National Minorities in Europe and Their Protection: Two Events in Flensburg and Budapest

Flensburg, European Center for Minority Issues:
Monitoring the Council of Europe Framework Convention for the Protection of National Minorities

On July 5, 2013 the European Centre for Minority Issues (ECMI) organized a high-level experts‘ conference on „Shaping the Frame Across the Cycles“, on Monitoring the European Framework Convention for the Protection of National Minorities (FCNM), in Flensborghus, Flensburg, Germany.

The conference sought to present the experts’ views in the Advisory Committee of the Framework Convention  (ACFC) for the first 15 years of its existence. In the frame of the conference the ECMI staff as well as the invited professionals provided the chronicles of the ACFC; its launch, activities, actions,  achievements as well as impediments it faces.  It is to be mentioned that the ECMI managed to gather the most outstanding experts in regards to the ACFC, among them being the first president of the ACFC, Prof. Rainer Hofmann.  The conference was divided into three sections. To begin with the mandate of the ACFC was described, afterwards the enforcement mechanisms were discussed and lastly, the monitoring systems were under discourse.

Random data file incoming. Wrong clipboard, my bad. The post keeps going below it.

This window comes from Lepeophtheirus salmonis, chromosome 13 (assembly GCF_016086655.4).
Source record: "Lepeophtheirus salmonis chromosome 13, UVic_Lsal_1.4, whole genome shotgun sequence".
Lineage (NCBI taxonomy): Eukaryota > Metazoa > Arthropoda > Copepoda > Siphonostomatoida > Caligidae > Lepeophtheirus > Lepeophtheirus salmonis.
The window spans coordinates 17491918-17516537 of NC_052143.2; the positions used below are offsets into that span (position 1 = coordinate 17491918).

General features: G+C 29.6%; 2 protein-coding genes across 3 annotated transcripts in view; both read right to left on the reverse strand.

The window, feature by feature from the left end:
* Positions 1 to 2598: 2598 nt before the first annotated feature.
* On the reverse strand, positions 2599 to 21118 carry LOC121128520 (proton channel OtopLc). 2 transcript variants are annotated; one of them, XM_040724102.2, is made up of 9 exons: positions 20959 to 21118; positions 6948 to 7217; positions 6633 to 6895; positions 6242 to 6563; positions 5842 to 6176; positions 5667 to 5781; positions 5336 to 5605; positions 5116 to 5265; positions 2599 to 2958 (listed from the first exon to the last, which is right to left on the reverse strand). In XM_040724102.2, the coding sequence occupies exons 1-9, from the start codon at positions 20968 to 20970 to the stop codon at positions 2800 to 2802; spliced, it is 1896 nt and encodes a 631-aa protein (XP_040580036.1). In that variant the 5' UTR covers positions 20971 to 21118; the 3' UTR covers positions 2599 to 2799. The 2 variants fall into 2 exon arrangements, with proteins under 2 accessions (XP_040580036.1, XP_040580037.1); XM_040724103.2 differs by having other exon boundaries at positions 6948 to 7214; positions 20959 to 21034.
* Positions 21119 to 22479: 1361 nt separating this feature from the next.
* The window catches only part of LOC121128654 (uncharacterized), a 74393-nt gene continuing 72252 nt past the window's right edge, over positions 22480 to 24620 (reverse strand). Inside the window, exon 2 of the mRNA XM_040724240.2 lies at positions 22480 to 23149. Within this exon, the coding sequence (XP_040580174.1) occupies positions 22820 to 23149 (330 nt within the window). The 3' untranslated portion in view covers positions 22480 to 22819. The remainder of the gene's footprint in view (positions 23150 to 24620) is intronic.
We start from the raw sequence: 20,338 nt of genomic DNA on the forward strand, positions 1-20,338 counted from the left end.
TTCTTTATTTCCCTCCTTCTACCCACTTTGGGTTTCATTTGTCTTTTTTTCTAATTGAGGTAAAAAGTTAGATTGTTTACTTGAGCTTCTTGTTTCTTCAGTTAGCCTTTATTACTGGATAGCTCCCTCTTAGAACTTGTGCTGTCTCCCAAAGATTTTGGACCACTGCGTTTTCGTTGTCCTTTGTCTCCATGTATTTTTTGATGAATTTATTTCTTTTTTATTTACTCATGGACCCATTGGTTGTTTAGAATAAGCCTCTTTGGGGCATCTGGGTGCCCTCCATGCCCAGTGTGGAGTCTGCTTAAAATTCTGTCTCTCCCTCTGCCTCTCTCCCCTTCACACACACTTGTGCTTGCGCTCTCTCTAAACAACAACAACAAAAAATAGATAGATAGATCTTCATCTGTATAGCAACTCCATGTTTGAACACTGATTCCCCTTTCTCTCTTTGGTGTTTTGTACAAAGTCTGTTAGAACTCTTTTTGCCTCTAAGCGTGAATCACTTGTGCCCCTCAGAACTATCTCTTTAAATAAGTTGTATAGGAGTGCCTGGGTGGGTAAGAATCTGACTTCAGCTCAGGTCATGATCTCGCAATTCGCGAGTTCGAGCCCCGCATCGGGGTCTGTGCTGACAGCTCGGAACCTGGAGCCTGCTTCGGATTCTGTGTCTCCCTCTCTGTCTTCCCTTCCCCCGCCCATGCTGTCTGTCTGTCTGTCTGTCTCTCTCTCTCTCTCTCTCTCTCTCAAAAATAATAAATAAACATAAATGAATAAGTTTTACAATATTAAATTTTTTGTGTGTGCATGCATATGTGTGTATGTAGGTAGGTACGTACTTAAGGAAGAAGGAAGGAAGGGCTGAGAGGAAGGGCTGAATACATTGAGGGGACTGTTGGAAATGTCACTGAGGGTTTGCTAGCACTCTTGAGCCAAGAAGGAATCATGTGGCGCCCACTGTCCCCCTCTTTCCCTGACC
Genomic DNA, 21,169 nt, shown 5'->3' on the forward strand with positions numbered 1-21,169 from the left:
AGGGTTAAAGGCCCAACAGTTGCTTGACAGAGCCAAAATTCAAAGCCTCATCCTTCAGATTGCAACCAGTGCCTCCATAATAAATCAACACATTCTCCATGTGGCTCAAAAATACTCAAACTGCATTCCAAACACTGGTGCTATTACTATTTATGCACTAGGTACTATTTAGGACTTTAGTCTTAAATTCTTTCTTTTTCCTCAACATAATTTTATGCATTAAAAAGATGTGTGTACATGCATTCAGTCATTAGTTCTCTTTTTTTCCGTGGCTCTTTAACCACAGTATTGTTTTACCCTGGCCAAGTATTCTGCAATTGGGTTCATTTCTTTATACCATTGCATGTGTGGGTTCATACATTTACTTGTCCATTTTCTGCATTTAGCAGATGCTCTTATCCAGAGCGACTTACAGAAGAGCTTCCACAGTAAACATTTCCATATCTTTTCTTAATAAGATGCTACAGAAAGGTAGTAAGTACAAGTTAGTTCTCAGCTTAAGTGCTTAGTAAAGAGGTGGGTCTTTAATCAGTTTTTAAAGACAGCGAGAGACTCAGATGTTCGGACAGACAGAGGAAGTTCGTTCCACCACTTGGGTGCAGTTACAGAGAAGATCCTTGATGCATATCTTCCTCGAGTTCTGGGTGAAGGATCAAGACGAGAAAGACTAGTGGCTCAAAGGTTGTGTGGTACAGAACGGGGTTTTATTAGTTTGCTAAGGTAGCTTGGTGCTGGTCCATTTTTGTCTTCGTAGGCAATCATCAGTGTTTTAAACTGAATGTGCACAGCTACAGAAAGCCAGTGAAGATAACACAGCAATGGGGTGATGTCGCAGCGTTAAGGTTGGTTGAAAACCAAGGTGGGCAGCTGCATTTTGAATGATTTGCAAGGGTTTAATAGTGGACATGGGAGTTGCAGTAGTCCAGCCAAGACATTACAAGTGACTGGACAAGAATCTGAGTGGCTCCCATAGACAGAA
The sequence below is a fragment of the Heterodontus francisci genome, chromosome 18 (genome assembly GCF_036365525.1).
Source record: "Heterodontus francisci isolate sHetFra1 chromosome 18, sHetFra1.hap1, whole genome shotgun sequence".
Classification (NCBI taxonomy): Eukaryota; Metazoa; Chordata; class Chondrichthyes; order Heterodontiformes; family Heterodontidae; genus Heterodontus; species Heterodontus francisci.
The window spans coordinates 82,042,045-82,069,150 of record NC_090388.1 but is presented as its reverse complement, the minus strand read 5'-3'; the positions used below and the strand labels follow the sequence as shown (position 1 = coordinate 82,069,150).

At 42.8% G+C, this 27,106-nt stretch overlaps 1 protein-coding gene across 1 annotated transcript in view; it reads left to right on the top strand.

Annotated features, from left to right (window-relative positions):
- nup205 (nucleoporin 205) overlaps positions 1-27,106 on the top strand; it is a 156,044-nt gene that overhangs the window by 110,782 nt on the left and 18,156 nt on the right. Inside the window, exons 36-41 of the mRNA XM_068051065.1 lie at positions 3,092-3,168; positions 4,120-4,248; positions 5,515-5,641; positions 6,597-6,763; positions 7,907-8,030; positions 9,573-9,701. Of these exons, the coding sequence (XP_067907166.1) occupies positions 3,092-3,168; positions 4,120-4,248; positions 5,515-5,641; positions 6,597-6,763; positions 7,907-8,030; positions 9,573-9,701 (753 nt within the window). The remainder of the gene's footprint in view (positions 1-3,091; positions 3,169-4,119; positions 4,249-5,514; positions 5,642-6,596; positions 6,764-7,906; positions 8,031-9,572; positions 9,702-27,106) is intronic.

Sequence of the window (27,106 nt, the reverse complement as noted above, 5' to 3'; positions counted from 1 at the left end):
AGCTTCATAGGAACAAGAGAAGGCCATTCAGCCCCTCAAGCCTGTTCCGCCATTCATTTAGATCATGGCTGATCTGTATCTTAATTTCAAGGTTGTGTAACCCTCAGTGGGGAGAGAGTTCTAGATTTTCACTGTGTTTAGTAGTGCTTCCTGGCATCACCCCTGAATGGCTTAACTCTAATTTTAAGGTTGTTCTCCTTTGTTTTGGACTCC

The conference was also a tribute to Rainer Hofmann. Moreover, the outcomes of the conference are to be published in a „Festschrift“ in honor to Hofmann for his dedicated excellent experience in the Advisory Committee.

In the end it is to be mentioned that the conference, full of scholastic  and pragmatic analyses regarding the minority issues, their protection and the protection structures, strengths and weaknesses (among which the „monitoring fatigue“ of the Council of Europe Member States) was also spiced with warm opening  and closing words as well as pleasant coffee breaks which provided an excellent floor for further discussions and debates.

The European Centre for Minority Issues, see also under, is funded by the Danish and German governments as well as by the one of Schleswig-Holstein state in North Germany. It has also very efficient outlets in the Caucasus (Georgia) and Kosovo and has an excellent record in any European minority issue, running also an outstanding standing and electronic library.